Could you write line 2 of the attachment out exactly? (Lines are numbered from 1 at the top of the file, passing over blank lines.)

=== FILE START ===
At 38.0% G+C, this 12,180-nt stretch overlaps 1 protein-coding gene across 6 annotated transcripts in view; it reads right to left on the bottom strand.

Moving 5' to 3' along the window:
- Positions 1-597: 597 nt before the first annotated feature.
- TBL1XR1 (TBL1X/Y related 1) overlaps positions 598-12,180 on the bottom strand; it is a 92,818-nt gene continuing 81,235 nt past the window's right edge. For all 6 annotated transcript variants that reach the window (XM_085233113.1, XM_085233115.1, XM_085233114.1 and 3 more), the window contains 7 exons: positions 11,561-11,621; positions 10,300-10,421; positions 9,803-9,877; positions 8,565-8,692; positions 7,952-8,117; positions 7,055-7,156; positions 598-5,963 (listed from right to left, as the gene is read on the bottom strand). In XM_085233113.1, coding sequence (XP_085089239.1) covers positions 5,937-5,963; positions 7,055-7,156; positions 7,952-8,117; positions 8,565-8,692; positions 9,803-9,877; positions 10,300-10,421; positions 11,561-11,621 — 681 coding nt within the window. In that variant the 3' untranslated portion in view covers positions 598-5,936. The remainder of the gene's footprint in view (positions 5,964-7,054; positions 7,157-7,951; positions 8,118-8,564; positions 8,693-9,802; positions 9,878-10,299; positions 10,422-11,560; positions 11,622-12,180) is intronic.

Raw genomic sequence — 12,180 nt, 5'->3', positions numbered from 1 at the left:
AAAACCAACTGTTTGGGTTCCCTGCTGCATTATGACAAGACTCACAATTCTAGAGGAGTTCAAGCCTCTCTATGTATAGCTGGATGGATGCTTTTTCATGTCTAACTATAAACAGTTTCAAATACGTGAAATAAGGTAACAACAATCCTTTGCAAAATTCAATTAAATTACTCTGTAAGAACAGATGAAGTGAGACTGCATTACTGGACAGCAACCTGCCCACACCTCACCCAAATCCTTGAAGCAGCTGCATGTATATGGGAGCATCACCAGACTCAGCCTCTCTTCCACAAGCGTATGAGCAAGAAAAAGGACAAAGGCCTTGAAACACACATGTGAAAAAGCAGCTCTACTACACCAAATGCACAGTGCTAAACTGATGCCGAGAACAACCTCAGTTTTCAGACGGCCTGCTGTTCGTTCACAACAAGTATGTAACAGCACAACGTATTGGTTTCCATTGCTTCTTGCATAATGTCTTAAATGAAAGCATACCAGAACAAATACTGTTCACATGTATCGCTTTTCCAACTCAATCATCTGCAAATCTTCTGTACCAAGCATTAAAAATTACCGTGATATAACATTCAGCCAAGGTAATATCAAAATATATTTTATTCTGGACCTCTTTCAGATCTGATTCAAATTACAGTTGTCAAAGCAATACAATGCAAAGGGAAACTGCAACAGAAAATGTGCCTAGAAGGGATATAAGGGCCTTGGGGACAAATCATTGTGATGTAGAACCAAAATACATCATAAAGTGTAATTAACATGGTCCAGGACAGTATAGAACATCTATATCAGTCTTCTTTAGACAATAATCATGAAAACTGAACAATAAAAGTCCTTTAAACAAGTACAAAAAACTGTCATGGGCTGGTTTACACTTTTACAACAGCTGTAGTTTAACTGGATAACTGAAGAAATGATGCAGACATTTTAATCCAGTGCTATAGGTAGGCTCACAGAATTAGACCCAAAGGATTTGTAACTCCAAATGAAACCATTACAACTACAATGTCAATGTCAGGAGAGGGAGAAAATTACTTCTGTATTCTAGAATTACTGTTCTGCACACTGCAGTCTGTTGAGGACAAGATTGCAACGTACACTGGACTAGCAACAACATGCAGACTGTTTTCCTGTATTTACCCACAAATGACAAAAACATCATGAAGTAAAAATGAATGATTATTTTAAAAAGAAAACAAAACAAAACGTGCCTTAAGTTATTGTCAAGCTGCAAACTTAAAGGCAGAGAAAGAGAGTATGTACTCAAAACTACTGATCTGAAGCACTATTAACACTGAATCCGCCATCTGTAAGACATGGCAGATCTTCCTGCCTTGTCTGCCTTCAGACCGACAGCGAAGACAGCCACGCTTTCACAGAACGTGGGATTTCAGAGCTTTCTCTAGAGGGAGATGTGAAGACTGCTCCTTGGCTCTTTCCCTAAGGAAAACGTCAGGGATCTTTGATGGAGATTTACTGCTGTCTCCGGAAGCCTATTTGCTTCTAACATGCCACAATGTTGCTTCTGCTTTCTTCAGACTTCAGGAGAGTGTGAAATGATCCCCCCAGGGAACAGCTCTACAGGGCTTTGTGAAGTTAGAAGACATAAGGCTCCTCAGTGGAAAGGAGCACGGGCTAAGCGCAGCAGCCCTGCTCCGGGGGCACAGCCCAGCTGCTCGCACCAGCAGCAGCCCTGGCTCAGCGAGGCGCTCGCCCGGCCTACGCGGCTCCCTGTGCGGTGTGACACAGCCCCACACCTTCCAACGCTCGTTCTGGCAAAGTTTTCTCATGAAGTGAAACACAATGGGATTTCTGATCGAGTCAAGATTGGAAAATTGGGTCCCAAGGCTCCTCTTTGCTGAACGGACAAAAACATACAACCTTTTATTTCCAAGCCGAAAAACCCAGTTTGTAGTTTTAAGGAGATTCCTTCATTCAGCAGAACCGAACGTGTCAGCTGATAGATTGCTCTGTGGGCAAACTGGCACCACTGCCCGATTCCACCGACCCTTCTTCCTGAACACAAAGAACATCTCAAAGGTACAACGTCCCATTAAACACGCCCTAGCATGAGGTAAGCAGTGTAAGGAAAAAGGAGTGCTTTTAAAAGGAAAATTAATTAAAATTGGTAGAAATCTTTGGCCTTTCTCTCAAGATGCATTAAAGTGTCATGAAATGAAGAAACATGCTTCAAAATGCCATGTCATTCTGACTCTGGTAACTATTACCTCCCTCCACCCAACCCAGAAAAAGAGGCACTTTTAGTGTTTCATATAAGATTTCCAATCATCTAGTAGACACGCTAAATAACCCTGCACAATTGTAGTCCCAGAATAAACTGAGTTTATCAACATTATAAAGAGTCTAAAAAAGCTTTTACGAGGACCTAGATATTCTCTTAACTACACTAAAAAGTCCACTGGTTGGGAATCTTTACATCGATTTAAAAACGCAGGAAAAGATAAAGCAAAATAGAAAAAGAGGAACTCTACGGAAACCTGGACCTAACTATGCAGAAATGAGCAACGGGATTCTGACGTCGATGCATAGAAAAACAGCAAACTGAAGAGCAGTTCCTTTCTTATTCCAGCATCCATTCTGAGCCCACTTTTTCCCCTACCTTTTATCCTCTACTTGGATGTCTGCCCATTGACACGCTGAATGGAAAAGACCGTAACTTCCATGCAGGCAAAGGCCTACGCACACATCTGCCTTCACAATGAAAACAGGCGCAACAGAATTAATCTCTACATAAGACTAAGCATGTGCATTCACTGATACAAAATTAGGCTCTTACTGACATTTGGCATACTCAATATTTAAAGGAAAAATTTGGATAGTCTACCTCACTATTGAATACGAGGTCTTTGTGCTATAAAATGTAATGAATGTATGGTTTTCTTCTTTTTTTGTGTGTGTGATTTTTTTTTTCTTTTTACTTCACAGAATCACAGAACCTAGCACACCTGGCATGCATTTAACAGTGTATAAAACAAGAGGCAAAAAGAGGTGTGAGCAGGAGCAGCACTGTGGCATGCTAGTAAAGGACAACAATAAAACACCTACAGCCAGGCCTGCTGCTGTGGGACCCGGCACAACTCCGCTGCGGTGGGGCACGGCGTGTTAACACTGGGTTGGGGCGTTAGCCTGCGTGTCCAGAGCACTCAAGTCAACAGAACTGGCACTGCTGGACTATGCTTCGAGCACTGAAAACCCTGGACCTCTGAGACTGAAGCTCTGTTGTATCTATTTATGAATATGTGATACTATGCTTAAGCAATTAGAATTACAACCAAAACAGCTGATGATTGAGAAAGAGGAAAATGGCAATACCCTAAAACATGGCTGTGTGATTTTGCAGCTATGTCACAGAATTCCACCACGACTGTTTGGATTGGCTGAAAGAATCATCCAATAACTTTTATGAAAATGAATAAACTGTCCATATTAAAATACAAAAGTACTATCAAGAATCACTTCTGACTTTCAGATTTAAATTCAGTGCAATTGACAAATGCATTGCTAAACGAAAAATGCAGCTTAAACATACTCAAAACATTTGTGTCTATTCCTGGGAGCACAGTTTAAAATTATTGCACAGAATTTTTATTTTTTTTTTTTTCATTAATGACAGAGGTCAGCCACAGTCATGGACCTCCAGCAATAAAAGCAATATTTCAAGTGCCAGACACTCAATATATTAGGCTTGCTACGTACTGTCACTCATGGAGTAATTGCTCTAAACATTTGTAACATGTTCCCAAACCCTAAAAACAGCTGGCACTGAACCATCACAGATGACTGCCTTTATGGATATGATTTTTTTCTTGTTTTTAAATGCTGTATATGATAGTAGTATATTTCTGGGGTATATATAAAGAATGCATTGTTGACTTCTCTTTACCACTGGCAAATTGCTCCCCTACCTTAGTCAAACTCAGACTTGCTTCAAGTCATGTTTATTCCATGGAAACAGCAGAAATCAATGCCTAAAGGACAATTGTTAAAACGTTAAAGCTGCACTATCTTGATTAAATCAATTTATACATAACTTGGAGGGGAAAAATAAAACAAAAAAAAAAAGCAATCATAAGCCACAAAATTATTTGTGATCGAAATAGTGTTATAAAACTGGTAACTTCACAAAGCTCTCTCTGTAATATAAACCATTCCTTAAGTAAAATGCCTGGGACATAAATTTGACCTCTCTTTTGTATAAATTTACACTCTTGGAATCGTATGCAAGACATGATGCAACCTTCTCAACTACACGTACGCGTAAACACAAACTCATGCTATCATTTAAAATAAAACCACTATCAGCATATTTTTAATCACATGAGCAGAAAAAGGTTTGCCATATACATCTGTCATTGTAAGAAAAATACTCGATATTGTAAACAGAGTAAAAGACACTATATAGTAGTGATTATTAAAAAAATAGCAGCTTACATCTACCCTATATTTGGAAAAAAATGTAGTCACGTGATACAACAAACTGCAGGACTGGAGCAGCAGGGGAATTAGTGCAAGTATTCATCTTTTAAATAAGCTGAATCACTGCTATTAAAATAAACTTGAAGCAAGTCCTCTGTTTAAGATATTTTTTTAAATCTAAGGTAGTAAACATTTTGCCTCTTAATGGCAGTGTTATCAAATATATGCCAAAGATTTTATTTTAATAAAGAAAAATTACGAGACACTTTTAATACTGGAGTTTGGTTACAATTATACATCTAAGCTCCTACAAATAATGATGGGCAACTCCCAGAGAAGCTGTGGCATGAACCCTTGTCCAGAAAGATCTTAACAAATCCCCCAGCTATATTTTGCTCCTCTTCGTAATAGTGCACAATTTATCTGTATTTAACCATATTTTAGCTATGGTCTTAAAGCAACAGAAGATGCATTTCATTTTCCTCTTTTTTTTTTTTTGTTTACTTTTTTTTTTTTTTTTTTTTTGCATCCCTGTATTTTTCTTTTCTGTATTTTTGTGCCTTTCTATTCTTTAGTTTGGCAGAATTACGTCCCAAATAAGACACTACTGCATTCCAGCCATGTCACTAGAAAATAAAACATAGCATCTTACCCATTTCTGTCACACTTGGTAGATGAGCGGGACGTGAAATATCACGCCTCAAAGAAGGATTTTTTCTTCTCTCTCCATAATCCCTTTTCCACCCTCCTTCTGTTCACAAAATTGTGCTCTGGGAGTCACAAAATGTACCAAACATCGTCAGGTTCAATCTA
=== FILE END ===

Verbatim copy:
Moving 5' to 3' along the window: